Other Stories On KUOW Presents:

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Society
11:56 am
Thu December 6, 2012

Same-Sex Marriage Is Legal In Washington - Are You Getting Married Now?

A display of wedding cake toppers featuring same-sex couples.
Credit Flickr/Archie McPhee Seattle

  

As of 12:00 a.m. this morning, same-sex marriage is legal in Washington state. Ross Reynolds hears from listeners who have decided to marry now that they can.

Transportation
11:47 am
Thu December 6, 2012

King County Metro General Manager Kevin Desmond On Rapid Ride And More

On September 29, King County Metro ended the Ride Free Area in downtown Seattle. A 2010 study conducted by Metro estimated that of the 8 million riders boarding buses each year almost 35 percent did not have a pass or transfer. This was costing the agency $2 million annually. In the last few months, what changes have you seen in revenues and ridership since the end of the Free Ride Area? Ross Reynolds talks with King County Metro General Manager Kevin Desmond about these changes and more.

Marijuana
10:00 am
Thu December 6, 2012

Sizing Up Washington's Pot Market

The recreational use of marijuana is now be legal for adults over the age of 21 in Washington under state law.
Credit Flickr Photo/prensa4

Starting today, you can light up in the privacy of your home. State law has changed regarding marijuana possession, but the business rules will have to be developed. The state Liquor Control Board has a year to figure out how to set up Washington’s marijuana market. The federal government’s tax laws will put a crimp on any Washington state entrepreneur until Congress makes a change. We talk to the Aaron Smith of the National Cannabis Industry Association about the path ahead.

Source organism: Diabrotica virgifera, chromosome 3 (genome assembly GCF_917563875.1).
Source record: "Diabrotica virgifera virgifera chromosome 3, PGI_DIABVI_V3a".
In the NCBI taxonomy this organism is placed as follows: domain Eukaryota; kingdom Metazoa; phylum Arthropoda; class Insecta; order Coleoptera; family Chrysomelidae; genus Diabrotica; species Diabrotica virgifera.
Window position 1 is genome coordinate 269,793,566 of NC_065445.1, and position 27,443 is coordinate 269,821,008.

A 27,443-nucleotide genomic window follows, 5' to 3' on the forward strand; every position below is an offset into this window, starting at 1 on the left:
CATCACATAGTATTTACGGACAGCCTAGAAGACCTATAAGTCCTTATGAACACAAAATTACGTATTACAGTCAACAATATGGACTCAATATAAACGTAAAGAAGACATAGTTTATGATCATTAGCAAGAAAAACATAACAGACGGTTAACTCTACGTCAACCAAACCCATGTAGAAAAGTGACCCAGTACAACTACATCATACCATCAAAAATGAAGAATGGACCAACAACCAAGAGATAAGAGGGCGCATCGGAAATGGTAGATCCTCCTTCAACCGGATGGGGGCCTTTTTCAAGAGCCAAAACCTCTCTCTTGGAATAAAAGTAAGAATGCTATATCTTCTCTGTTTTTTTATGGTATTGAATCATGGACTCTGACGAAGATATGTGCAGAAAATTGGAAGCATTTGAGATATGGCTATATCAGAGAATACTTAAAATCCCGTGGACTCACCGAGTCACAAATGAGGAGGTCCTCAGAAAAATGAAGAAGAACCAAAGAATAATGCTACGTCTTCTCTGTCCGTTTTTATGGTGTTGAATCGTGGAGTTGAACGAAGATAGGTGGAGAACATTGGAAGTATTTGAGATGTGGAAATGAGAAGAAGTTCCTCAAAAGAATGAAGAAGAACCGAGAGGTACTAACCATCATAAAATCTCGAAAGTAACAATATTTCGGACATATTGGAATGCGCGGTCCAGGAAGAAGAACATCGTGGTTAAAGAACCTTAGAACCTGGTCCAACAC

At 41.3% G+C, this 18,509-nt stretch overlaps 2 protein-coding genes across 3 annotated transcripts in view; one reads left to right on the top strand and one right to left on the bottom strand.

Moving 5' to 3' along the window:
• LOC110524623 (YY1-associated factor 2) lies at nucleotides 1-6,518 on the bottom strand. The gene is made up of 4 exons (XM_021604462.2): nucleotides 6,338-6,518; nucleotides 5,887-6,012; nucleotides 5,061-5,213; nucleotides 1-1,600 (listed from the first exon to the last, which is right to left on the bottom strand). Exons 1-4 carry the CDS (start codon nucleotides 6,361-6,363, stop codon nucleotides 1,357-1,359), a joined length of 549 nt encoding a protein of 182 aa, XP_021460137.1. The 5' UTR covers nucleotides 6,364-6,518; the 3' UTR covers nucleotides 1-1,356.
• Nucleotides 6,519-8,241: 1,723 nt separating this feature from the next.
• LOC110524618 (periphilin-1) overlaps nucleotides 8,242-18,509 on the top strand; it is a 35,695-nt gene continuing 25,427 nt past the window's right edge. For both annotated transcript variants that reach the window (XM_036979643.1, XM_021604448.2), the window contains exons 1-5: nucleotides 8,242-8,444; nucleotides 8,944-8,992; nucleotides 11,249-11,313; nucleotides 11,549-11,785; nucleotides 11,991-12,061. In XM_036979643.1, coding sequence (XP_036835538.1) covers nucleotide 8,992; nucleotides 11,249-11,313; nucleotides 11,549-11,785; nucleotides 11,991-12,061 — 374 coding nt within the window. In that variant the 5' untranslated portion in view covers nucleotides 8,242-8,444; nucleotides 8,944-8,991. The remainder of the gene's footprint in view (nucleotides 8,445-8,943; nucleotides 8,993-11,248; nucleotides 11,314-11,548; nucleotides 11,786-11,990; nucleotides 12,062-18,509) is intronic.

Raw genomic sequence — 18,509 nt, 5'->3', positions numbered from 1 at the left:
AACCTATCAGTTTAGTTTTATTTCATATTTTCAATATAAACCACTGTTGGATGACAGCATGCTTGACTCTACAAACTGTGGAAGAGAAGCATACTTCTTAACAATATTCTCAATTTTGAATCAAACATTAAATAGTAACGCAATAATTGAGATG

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Same-Sex Marriage
9:42 am
Thu December 6, 2012

Dan Savage On Marriage

Dan Savage speaking at Western University, March 2012.
Flickr/Better Than Bacon

Dan Savage is a sex columnist, author, advocate and more.  He is behind the It Gets Better project, an archive of hopeful videos aimed at troubled gay youth, and the author of "The Commitment: Love, Sex, Marriage and My Family." Savage talks to Ross Reynolds about marriage and what he plans to do now that same-sex marriage is legal in Washington state.

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Society
9:00 am
Thu December 6, 2012

Same-Sex Marriage Arrives In Washington State

Bret Goodwin, right, kisses his partner Andy Goodwin in the lobby of the King County Administration Building shortly after the couple received one of the first same-sex marriage licenses issued in the state early Thursday morning, Dec. 6, 2012, in Seattle.
Credit AP Photo/Elaine Thompson

Washington state began handing out same-sex marriage licenses last night; the weddings will start on Sunday. We talk with some of the couples who showed up in downtown Seattle at midnight to be among the first to get a marriage license.

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Science
3:46 pm
Wed December 5, 2012

Every (Other) Breath You Take